After his wife discovers a telltale diamond bracelet, impresario Martin Cortland tries to show he's not chasing after showgirl Sheila Winthrop. Choreographer Robert Curtis gets caught in ... See full summary »
Johnny Brett and King Shaw are an unsuccessful dance team in New York. A producer discovers Brett as the new partner for Clare Bennett, but Brett, who thinks he is one of the people they lent money to gives him the name of his partner.
Lady Alyce Marshmorton must marry soon, and the staff of Tottney Castle have laid bets on who she'll choose, with young Albert wagering on "Mr. X." After Alyce goes to London to meet a beau... See full summary »
Football player John Kent tags along as Huck Haines and the Wabash Indianians travel to an engagement in Paris, only to lose it immediately. John and company visit his aunt, owner of a posh... See full summary »
Dr. Tony Flagg's friend, Steven, has problems in the relationship with his fiancee, Amanda, so he persuades her to visit Dr. Flagg. After some minor misunderstandings, she falls in love ... See full summary »
The Acunas, a rich Argentine family, have the tradition that the daughters have to get married in order, oldest first. When sister #1 gets married, sisters #3 and #4 put pressure on Maria, ... See full summary »
William A. Seiter
A musical remake of Ninotchka: After three bumbling Soviet agents fail in their mission to retrieve a straying Soviet composer from Paris, the beautiful, ultra-serious Ninotchka is sent to ... See full summary »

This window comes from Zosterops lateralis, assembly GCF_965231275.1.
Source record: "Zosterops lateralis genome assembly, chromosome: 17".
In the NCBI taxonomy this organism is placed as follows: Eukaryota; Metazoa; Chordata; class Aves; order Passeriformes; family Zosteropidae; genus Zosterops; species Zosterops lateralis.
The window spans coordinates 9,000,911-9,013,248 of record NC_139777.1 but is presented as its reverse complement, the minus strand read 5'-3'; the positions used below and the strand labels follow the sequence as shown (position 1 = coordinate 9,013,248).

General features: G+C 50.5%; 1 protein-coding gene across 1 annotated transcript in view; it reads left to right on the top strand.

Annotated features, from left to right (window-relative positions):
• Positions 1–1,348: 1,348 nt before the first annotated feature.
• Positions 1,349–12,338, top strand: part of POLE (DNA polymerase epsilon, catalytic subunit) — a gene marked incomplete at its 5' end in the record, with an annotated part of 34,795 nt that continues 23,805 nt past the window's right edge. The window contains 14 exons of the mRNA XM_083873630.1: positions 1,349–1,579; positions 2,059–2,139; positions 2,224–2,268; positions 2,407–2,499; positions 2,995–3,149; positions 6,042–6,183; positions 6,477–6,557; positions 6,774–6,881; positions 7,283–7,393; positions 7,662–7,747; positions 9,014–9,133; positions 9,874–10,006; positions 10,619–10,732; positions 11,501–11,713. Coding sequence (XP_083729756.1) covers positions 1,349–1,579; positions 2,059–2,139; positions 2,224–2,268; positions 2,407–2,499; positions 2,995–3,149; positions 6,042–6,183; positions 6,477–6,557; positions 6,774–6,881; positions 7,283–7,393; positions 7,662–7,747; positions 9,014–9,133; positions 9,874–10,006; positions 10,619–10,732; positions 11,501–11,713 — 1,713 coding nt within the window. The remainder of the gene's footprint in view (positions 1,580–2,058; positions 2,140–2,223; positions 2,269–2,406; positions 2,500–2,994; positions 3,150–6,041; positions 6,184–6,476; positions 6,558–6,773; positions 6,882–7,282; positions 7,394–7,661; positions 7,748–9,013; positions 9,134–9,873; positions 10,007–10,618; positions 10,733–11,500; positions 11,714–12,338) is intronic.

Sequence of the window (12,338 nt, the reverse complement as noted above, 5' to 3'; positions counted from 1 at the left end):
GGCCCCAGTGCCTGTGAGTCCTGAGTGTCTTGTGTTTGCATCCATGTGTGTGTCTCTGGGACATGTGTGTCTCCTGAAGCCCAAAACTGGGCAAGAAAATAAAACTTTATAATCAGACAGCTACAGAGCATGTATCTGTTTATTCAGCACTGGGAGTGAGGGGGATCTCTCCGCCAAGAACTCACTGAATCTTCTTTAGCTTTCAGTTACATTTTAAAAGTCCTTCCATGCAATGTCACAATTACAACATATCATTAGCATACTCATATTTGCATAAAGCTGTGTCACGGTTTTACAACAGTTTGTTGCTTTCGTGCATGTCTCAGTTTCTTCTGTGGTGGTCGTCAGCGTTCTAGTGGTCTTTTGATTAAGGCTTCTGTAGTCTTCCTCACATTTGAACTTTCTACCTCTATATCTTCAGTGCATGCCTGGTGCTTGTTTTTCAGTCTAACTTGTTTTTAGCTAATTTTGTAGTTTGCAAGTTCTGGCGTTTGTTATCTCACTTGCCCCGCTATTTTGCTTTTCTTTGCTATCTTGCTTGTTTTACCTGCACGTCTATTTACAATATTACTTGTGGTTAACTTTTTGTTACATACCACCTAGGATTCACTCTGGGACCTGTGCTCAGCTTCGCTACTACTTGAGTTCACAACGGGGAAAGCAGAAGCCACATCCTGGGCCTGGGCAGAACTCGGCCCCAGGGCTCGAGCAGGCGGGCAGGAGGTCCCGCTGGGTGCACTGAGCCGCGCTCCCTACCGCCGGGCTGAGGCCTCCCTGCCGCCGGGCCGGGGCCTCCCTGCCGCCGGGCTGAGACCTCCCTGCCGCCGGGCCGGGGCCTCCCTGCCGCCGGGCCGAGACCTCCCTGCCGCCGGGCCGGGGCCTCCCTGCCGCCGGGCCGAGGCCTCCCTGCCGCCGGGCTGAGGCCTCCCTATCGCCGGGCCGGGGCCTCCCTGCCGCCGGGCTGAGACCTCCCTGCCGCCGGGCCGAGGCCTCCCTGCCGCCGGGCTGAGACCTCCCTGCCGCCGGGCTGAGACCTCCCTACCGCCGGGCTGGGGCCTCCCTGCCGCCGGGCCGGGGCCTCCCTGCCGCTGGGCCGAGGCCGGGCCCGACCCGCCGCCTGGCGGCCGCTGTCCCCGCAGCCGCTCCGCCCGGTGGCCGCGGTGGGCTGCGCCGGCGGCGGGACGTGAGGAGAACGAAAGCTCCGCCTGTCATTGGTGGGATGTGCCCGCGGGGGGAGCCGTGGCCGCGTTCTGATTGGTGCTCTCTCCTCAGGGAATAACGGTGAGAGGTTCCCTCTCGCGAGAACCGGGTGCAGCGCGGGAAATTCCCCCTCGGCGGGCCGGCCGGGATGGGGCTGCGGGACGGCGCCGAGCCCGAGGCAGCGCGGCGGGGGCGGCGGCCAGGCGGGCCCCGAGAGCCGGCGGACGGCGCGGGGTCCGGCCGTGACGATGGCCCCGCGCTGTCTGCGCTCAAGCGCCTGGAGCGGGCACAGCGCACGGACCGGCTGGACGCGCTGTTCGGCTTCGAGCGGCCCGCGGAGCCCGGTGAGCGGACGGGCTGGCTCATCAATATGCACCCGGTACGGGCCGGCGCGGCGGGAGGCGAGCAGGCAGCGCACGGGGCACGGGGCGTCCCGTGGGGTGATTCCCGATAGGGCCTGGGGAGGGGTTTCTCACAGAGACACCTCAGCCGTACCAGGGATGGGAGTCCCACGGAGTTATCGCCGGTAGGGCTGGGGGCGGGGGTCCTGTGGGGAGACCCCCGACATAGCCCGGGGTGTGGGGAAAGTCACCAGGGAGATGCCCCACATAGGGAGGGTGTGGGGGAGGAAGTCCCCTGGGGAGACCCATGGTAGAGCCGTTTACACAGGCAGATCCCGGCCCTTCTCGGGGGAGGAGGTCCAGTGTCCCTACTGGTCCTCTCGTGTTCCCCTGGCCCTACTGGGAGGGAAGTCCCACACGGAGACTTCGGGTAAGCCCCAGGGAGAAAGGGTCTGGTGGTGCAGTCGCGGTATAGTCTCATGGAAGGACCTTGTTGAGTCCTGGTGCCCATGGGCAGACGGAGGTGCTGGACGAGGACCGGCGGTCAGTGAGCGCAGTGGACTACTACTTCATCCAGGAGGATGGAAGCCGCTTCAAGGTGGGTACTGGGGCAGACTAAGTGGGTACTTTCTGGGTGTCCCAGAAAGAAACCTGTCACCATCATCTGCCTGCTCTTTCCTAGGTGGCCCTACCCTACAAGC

Song-and-dance man Bert Kalmar can't continue his stage career after an injury for while, so he has to earn his money as a lyricst. Per chance he meets composer Harry Ruby and their first song is a hit. Ruby gets Kalmar to marry is former partner Jessie Brown, and Kalmar and Jessie prevent Ruby from getting married to the wrong girls. But due to the fact, that Ruby has caused a backer's withdrawal for a Kalmar play, they end their relation. Written by
Stephan Eichenberg <email@example.com>
In an interview Arlene Dahl said that her solo "I Love You So Much" was difficult because she had to remember the song lyric while descending a stair case without tripping. She said that Fred Astaire used to stop by rehearsal almost every day and give her tips on how to do it. See more »
During the "Hoofers at Home" dance number, all the dinner-table utensils are swept into a front drawer except for the toaster which crashes to the floor. In the subsequent longer camera shot, the toaster has vanished. See more »
I love you so much, I can't conceal it, / I love you so much, it's a wonder you don't feel it.
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Although Astaire was a bit past his prime in the dancing area, this is by far the best acting performance he gave (Towering Inferno Oscar nod included). His Bert Kalmar is complex, restless, at times testy, and very much a real person compared to the standard Astaire character. Whether the circumstances depicted in the movie were fact or fiction, he is really a character with a distinct persona, as opposed to Fred Astaire essentially playing himself as in most other his other films.
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